Drum compression priorities

Discussion in 'Tracking / Mixing / Editing' started by pitseleh, Apr 18, 2008.

  1. pitseleh

    pitseleh Guest

    Hello, I'm pretty amateur at this whole recording business and it shows with my limited equipment I'm mostly interested in what people think is the order of importance of drum compression on 'rock' drums (not really for normal rock music, the musical style is in the vein of Fugazi, Cap'n Jazz, Hot Snakes, Gang of Four etc) as I've only got two mono hardware compressors, two mixers (each with stereo outs) and 4 sound card inputs. The drum kit will have a kick, snare, hi-hats, ride, crash and a floor tom, while I've got a handful of cheap microphones:

    My current plan is to record the kick and the snare on individual inputs and then in compress them in the same stereo bus, while a stereo mix of the overheads, tom and hi-hats in stereo.

    I'm wondering which, if any, of the stereo-mixed drums would suit mono-compression, and if the kick+drum compression is the best use of my 2 free channels. Part of me wonders whether the overheads could have reverb applied in software while my snare and kick could be compressed separately with hardware..

    Another question is whether it's advantageous or disadvantageous in separately mic'ing the hi-hat and snare as they're placed rather close together? (I don't know anything)

    As far as microphones go I'm planning to use an MD 421 on the kick, SM57's/58's on the other drums (my microphone selection sucks) and bog standard condensors for the cymbals/overheads.

    If anyone can point out anywhere that I'm going wrong or has any tips for making the most of a modest DIY recording of drums in cramped room that will make them listenable in a final mix then it would honestly make my day. I think an imperfect sound suits this kind of music, but while The Beatles' records are often very 'loose' and don't sound like modern production perfection, nothing about them detracts from the music or is hard to listen to.. I'm hoping the same for these drums, and, if I persevere and am lucky, the other pieces.

    Thank you,
    Glen
     
  2. BobRogers

    BobRogers Well-Known Member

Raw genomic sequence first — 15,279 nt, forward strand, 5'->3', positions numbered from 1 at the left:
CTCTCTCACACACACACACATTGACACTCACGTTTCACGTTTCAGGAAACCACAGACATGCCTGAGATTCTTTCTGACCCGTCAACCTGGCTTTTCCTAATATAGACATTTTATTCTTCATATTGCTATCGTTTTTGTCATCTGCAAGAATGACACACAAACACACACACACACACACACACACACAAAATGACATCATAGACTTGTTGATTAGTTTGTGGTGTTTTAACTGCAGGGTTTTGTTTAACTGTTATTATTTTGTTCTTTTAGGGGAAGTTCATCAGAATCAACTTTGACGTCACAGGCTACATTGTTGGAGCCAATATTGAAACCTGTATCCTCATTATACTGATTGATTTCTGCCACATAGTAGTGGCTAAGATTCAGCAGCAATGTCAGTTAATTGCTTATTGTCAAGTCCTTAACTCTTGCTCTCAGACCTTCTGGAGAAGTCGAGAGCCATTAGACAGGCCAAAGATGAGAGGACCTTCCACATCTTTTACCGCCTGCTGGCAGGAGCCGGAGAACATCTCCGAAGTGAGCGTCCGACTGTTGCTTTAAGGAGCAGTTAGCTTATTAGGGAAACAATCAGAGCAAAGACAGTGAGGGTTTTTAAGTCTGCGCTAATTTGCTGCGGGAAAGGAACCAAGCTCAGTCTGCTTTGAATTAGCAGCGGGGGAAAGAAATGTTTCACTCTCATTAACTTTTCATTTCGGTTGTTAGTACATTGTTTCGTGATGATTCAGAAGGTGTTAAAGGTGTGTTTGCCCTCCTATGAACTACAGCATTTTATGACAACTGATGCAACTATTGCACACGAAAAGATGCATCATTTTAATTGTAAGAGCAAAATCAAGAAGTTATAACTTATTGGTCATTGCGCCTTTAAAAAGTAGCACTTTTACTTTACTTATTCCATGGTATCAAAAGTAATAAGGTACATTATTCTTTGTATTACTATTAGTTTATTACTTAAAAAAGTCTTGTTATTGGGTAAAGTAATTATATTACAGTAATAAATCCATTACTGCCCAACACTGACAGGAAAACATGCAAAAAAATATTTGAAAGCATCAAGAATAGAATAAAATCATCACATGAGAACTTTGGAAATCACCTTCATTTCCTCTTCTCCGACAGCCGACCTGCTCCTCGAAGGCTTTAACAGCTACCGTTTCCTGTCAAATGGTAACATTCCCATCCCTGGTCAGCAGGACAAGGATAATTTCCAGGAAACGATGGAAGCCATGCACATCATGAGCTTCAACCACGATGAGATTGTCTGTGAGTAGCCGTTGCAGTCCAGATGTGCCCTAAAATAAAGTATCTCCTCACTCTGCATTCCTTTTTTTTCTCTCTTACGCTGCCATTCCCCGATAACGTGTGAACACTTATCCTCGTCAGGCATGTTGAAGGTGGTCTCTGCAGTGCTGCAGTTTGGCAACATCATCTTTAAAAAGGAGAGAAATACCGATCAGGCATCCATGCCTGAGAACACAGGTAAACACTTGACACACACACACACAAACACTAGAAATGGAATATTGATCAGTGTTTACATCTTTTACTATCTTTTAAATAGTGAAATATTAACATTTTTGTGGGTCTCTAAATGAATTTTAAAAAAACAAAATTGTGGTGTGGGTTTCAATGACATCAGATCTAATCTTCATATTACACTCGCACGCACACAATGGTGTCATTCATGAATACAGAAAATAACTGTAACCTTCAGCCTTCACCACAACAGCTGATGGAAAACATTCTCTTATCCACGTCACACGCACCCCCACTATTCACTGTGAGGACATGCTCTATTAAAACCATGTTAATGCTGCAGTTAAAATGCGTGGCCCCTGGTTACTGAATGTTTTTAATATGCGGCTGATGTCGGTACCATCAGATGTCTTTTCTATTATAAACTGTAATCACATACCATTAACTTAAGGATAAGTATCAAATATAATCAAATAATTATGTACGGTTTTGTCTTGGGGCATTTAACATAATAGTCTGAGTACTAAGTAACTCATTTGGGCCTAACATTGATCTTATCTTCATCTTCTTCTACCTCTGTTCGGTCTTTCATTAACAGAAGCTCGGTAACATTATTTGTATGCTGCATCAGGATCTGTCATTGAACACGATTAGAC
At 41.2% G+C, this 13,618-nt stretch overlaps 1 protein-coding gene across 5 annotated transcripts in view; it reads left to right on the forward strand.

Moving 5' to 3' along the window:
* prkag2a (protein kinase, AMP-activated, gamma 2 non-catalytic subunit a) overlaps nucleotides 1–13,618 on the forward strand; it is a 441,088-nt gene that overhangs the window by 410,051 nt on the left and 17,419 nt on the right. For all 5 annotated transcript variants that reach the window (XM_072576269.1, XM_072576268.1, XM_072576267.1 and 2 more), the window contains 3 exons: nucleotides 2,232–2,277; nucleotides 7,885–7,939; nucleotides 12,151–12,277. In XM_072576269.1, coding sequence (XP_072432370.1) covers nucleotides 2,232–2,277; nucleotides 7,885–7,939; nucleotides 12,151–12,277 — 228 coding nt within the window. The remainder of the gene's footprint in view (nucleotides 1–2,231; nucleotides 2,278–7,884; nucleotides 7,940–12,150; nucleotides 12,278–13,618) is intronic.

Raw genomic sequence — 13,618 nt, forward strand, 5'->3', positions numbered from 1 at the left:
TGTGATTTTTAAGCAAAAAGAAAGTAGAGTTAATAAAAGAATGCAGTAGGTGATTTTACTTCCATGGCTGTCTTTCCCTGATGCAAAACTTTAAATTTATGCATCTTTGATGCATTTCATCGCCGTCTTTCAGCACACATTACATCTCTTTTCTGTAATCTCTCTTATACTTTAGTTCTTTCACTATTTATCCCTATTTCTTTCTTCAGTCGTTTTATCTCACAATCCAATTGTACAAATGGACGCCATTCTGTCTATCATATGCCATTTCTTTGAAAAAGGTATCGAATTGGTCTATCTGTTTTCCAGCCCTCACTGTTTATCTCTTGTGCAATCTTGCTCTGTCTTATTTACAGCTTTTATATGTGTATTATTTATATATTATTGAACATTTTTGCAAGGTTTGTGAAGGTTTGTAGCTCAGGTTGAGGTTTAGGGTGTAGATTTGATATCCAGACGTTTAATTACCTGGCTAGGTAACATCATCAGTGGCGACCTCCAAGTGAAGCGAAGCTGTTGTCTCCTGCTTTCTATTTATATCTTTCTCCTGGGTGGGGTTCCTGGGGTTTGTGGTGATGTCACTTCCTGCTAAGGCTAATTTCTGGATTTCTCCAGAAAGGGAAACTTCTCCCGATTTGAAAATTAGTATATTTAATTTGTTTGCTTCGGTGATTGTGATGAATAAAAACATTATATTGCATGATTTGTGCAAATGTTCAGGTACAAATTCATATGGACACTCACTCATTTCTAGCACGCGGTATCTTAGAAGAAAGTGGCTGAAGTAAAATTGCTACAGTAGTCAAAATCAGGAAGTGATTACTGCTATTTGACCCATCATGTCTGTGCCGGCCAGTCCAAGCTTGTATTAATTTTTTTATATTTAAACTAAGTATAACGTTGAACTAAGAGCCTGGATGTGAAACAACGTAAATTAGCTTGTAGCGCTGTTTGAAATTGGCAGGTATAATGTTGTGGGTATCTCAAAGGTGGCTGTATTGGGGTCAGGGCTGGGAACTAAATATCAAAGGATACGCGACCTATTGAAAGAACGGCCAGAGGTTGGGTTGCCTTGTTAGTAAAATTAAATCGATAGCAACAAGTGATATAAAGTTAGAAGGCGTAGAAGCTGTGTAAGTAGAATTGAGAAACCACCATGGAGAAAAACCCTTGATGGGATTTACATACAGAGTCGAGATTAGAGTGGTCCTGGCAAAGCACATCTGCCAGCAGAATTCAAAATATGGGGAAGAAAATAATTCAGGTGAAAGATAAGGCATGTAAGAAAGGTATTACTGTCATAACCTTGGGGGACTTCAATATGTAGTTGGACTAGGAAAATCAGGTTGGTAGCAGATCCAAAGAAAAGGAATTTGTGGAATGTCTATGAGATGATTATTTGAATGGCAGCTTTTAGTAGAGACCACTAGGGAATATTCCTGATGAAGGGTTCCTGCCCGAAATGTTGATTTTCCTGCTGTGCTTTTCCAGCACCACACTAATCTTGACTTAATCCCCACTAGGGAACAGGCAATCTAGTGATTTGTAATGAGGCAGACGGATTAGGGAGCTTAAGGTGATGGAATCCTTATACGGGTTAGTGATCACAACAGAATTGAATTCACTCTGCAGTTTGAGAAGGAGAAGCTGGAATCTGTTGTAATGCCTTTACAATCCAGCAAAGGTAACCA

First, as far as I'm concerned you have excellent mics for kick and snare. Start with those and make the most of them. You should spend several hours with each going straight to your interface. Experiment with mic position, drum tuning, and damping. After you have those as good as possible make a loop of recorded quarter notes of the individual drums and experiment with eq, compression, gate/expansion within your DAW. It is much easier to experiment with compressor setting on a looped recording in the box than it is with live drums and a hardware compressor. After you have played with the DAW compressor and understand how to set threshold, attack, release, and make-up gain. Plug your kick and snare into the two channels of your hardware compressor and see if you like it better. After you feel you have the kick and snare sound down (and we are talking many hours, if not days or weeks) throw in a pair of overheads.

    Now, if it were me, I'd just record with four mics - kick, snare, and overheads. In fact, that's what I usually do, but I'm not doing the same type of music. Still, until you get a more elaborate interface, I'd live within your constraints and let the overheads pick up the tom and high hat. (And yes, the bleed into the snare mic can help you here if you don't gate it too tightly.) I don't want to discourage you too much from experimenting with more individual mics, but if you are just starting out it's usually best to keep it simple. There is a lot to learn about micing a drum kit.
     
  3. pitseleh

    pitseleh Guest

    Thanks Bob, that advice is very encouraging and easy to follow (albeit time consuming :eek: ). I'll try four microphones for now and see if I can get a well-defined sound on the tom and hi-hats.
     
  4. Cucco

    Cucco Distinguished Member

    Bob's advice is great!

    The only thing I want to add - you mention "see if I can get a well-defined sound on the tom and hi-hats..."

    You can! I promise. Bear in mind, moving the mics only a couple inches will significantly alter the balance. Play around with placement and eventually (more time here...), you'll find that you can accomplish everything you want with those four mics.

    Cheers-
    J.
     
  5. BobRogers

    BobRogers Well-Known Member

    While you can get a clear and well-defined sound on the toms and high hat with a four mic setup, there are some common effects that depend on individually miced toms - e.g., tom rolls that pan across the stereo field. But until you can get a good kick and snare sound and a good sound out of the overheads I'd stick with a more limited setup. You have the equipment now to do four mics "right" without tying yourself in knots. I'd say start there.
     
  6. pitseleh

    pitseleh Guest

    :D I can't wait to try perfecting the four microphone approach now if it's all I need. Thanks for the support.
     
  7. pitseleh

    pitseleh Guest

    Luckily the only tom is the floor tom, so no stereo drum rolls. Four microphones is probably all I need for what I'm trying to do, which makes things a lot easier :).
     

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